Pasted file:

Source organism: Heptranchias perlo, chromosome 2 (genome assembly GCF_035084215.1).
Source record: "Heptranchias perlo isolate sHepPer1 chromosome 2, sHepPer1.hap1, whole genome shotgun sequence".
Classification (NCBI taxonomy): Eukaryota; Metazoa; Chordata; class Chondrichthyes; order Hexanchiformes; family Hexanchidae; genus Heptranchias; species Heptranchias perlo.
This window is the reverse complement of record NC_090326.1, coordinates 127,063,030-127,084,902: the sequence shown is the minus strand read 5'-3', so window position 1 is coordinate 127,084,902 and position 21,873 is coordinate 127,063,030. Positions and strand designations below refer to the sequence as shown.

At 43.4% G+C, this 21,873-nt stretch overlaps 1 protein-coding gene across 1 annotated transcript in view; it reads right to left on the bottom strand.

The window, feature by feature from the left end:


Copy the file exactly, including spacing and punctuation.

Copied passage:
Source organism: Heptranchias perlo, chromosome 2 (genome assembly GCF_035084215.1).
Source record: "Heptranchias perlo isolate sHepPer1 chromosome 2, sHepPer1.hap1, whole genome shotgun sequence".
Classification (NCBI taxonomy): Eukaryota; Metazoa; Chordata; class Chondrichthyes; order Hexanchiformes; family Hexanchidae; genus Heptranchias; species Heptranchias perlo.
This window is the reverse complement of record NC_090326.1, coordinates 127,063,030-127,084,902: the sequence shown is the minus strand read 5'-3', so window position 1 is coordinate 127,084,902 and position 21,873 is coordinate 127,063,030. Positions and strand designations below refer to the sequence as shown.

At 43.4% G+C, this 21,873-nt stretch overlaps 1 protein-coding gene across 1 annotated transcript in view; it reads right to left on the bottom strand.

The window, feature by feature from the left end: